Monday, February 12, 2018

Recommended Reading: Professors Beebe and Fromer, "Are We Running Out of Trademarks?"

"Conventional wisdom" says that the number of available trademarks is infinite, or nearly so. Professors Barton Beebe and Jeanne C. Fromer of New York University School of Law challenge that assertion in their enlightening article: Are We Running Out Of Trademarks: An Empirical Study of Trademark Depletion and Congestion, 131 Harv. Law Rev. 948 (February 2018). [pdf here].

American trademark law has long operated on the assumption that there exists an inexhaustible supply of unclaimed trademarks that are at least as competitively effective as those already claimed. This core empirical assumption underpins nearly every aspect of trademark law and policy. This Article presents empirical evidence showing that this conventional wisdom is wrong. The supply of competitively effective trademarks is, in fact, exhaustible and has already reached severe levels of what we term trademark depletion and trademark congestion.  * * *  These data show that rates of word-mark depletion and congestion are increasing and have reached chronic levels, particularly in certain important economic sectors. The data further show that new trademark applicants are increasingly being forced to resort to second-best, less competitively effective marks. Yet registration refusal rates continue to rise. The result is that the ecology of the trademark system is breaking down, with mounting barriers to entry, increasing consumer search costs, and an eroding public domain. In light of our empirical findings, we propose a mix of reforms to trademark law that will help to preserve the proper functioning of the trademark system and further its core purposes of promoting competition and enhancing consumer welfare.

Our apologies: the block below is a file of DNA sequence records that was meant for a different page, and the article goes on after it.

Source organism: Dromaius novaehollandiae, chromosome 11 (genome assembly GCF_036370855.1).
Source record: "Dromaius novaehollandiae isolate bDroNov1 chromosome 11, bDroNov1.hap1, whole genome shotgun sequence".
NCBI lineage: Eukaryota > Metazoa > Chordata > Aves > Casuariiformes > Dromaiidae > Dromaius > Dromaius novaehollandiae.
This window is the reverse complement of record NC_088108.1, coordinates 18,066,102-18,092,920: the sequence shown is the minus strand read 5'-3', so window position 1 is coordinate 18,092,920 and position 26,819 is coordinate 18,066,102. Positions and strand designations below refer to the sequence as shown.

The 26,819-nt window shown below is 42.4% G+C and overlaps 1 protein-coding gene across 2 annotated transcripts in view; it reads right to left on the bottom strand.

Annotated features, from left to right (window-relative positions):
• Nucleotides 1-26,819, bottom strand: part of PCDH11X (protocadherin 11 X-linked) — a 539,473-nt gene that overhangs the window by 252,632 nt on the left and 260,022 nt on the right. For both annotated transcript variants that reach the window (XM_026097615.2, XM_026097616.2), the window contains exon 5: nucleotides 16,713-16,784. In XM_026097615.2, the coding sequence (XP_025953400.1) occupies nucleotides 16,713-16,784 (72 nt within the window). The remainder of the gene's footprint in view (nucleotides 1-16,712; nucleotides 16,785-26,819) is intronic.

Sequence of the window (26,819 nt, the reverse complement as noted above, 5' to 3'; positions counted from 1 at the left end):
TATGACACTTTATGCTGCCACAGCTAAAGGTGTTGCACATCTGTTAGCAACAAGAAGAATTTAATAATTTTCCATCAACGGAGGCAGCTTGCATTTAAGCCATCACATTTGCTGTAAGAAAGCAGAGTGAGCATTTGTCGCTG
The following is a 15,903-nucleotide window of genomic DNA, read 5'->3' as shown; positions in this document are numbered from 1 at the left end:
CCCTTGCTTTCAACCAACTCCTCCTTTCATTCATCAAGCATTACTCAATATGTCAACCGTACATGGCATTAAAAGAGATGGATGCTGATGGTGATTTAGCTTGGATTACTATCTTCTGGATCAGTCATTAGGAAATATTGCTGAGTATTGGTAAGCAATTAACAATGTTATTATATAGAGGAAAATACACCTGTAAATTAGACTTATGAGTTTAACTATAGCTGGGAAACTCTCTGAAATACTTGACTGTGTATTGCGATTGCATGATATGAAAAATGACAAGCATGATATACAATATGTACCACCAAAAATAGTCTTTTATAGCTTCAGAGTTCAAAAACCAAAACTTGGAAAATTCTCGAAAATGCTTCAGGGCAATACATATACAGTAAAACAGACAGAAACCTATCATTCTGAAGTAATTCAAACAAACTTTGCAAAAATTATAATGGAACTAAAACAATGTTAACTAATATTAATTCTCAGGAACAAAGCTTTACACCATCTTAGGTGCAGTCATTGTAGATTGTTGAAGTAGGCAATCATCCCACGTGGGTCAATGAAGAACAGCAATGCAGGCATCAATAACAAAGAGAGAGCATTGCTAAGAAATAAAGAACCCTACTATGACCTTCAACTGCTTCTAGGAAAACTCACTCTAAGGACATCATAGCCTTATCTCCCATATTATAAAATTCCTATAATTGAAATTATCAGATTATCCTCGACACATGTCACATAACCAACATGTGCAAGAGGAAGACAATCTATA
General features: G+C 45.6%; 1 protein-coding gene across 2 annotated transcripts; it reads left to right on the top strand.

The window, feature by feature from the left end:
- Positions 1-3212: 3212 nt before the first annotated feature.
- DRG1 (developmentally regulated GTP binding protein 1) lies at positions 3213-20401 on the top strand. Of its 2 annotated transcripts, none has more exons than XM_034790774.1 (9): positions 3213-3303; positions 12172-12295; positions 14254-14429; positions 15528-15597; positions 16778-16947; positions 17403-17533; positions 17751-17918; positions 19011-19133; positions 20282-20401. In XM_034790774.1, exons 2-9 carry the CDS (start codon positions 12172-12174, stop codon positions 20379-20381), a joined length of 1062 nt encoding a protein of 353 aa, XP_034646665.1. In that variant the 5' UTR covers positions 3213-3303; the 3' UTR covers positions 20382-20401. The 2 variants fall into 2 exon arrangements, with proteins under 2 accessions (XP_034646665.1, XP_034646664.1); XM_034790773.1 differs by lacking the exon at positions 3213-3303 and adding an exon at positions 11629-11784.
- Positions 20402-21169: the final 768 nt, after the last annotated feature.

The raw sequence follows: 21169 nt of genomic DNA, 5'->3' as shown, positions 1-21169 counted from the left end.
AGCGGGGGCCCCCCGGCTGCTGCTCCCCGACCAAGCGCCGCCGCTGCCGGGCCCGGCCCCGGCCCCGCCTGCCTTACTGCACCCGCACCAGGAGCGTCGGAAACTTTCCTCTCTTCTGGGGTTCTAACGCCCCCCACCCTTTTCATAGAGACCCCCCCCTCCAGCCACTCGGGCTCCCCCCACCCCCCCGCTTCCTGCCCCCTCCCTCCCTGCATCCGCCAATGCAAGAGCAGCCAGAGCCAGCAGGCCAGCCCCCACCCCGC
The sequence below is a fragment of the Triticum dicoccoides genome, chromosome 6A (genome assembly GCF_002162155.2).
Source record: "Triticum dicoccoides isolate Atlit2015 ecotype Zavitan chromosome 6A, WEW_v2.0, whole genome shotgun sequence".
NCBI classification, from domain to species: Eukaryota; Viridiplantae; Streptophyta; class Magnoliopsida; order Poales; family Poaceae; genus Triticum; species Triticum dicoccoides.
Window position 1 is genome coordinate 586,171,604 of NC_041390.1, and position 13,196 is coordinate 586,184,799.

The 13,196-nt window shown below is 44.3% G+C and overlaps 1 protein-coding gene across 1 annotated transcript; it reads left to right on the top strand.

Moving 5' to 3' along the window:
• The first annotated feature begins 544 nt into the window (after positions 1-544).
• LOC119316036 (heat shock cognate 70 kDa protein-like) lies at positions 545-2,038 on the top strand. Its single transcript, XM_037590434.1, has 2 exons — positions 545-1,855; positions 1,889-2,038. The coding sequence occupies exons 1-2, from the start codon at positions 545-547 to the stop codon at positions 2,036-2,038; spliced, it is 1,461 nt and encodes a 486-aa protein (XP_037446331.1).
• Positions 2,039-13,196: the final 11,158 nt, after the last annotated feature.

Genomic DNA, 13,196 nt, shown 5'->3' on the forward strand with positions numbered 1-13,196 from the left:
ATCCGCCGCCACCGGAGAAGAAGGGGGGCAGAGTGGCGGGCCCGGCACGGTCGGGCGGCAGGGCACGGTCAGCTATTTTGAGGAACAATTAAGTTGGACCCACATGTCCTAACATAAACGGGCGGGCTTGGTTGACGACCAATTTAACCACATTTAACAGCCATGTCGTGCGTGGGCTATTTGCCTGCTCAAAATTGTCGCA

Read comments and post your comment here.

TTABlog comment: Should we take some small comfort from the fact that Matal v. Tam and In re Brunetti have freed up more words for registration as trademarks? On the other hand, Bayer v. Belmora says that one need not own a trademark in the United States to bring a Section 43(a) claim (Bayer owned the mark FLANAX in Mexico). Does that further narrow (slightly) the number of marks available in this country?

P.S. I'm sorry to see the Professors use the terms "trademark" and "trademarking" as verbs, instead of "register" and "registering."

Text Copyright John L. Welch 2018.


At 12:06 PM, Anonymous Anonymous said...

Re: your comment, the gov't filed petition for en banc rehearing in Brunetti yesterday (2/12).

At 10:18 AM, Anonymous Anonymous said...

The authors are not wrong in using "trademark" as a verb, since (at least according to The American Heritage Dictionary, Webster's New World College Dictionary, and Merriam-Webster) "trademark" may be used as both a noun and a verb.

At 10:33 AM, Blogger John L. Welch said...

Trademark attorneys (should) know better. Suppose you start using a trademark and thereby create common law rights? Have you "trademarked" the term? Clearly, the authors are talking about registration, when they use the term "trademark."


Post a Comment

<< Home